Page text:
Login | Register   
RSS Feed
Download our iPhone app
Browse DevX
Sign up for e-mail newsletters from DevX

By submitting your information, you agree that devx.com may send you DevX offers via email, phone and text message, as well as email offers about other products and services that DevX believes may be of interest to you. DevX will process your information in accordance with the Quinstreet Privacy Policy.


Detecting the Properties and Limits of Numeric Datatypes -2 : Page 2




Application Security Testing: An Integral Part of DevOps

Floating Point Blues
C++ floating point datatypes have finite precision. Hardware-specific vagaries contribute their own share to the truncation and rounding of floating point datatypes. Now you understand why the result of the expression 2.0/3.0 is approximated as 0.66666666666666663 on my machine. This "digital noise" is a fertile source of many bugs. Consider:

double d1=2., d2=3.; d1/=d2; // 2/3 if (d1*10==(20./d2)) //condition should be true, alas { //unreachable code do_equal(); }

The code between the pair of braces is never executed because the subexpressions on both sides of the == operator yield slightly different results: d1*10 is 6.6666666666666661 whereas 20./d2 is 6.6666666666666670. The difference between these two numbers is an artifact of the truncation and approximation incurred by floating point arithmetic. As a workaround, you can replace floating point datatypes with scaled integers. Sometimes however, this isn't an option. Consider a spreadsheet that evaluates complex formulas—it must use floating point types. For such cases, the epsilon constant comes in handy. Epsilon is the difference between 1 and the smallest value greater than 1 that is representable for a given datatype. For example, the epsilon value for type double is:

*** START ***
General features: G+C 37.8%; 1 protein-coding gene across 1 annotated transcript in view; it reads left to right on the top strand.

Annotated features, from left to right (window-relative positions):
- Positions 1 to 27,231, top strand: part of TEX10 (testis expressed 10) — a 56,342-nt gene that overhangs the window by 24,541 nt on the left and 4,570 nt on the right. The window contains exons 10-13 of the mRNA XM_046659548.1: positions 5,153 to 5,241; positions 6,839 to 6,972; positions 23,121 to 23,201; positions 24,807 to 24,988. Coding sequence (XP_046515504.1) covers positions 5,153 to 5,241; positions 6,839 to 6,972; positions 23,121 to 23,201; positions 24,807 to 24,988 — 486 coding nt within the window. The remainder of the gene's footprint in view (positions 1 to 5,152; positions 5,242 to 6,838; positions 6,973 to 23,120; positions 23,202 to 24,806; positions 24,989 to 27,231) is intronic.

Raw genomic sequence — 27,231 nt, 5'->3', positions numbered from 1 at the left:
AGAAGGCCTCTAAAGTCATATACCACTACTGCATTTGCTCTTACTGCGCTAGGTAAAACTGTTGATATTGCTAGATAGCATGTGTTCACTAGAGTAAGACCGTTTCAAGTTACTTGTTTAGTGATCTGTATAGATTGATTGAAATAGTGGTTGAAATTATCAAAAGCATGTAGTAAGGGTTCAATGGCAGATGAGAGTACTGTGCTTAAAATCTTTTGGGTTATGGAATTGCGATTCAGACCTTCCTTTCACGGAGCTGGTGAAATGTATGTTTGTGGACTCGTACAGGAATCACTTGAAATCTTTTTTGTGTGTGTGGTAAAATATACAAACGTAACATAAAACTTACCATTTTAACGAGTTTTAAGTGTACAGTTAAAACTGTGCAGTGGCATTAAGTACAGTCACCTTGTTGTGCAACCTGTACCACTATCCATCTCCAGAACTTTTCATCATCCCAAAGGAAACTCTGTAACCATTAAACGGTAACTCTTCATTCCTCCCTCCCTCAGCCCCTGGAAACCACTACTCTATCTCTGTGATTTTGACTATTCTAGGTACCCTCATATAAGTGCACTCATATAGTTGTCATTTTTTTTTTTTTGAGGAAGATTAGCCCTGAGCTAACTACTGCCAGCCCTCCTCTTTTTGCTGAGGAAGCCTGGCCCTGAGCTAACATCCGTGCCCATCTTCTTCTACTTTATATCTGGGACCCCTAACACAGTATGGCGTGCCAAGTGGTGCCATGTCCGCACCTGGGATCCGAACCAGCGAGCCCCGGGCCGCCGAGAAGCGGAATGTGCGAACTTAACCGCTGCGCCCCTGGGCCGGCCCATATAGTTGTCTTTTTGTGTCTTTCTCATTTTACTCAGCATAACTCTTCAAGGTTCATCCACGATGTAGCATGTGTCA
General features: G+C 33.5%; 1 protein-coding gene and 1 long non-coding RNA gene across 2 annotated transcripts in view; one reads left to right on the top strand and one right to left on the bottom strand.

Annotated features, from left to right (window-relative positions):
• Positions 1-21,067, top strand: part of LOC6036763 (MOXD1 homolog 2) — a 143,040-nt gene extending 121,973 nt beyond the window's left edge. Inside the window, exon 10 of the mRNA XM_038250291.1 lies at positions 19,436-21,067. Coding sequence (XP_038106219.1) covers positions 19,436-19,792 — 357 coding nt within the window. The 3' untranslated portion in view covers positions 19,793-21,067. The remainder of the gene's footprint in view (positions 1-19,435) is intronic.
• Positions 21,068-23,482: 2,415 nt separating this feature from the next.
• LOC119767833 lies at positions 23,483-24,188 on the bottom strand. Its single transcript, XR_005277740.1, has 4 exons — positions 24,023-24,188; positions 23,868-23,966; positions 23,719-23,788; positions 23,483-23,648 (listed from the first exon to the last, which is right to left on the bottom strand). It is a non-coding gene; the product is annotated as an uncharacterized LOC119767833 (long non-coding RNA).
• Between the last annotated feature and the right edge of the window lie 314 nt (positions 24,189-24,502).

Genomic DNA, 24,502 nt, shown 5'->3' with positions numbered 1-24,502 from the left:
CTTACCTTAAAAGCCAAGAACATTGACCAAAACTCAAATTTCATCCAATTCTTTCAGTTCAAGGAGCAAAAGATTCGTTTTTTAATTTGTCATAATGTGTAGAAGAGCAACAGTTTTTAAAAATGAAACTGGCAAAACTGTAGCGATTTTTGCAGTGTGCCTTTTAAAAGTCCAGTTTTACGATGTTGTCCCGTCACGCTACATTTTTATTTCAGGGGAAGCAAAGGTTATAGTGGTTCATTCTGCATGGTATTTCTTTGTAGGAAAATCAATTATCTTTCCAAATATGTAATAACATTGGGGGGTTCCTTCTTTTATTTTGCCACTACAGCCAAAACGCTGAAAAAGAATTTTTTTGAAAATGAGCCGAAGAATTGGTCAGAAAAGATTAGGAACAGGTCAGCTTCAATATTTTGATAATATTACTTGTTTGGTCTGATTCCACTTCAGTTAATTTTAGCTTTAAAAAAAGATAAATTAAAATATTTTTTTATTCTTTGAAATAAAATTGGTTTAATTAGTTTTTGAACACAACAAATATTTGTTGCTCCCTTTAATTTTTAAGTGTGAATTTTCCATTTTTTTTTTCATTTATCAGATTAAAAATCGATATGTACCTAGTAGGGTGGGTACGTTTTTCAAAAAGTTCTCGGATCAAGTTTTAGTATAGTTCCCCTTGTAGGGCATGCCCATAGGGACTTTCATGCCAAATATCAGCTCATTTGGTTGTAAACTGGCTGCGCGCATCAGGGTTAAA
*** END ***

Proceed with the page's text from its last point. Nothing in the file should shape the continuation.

#include <iostream> #include <limits> using namespace std; cout << numeric_limits<double>::epsilon( ) << endl; //output: 2.22045e-016

To neutralize the effect of digital noise in the if-statement, replace the == operator with an expression that checks whether the two values are roughly identical:

if ( ((d1*10)-(20.0/d2)) <= numeric_limits<double>::epsilon()) { do_equal(); }

If the result of the expression (d1*10)-(20.0/d2) isn't higher than the epsilon for type double, it's practically zero. Hence, the two subexpressions have identical values. Using this technique you can fine-tune the error threshold. For example, if a difference of one billionth or less is insignificant in your application, try the following:

const double BILLIONTH=1./1000000000; if ( ((d1*10)-(20.0/d2)) <= BILLIONTH)

Remember though that epsilon is always the lowest deviation threshold.

Comment and Contribute






(Maximum characters: 1200). You have 1200 characters left.



We have made updates to our Privacy Policy to reflect the implementation of the General Data Protection Regulation.
Thanks for your registration, follow us on our social networks to keep up-to-date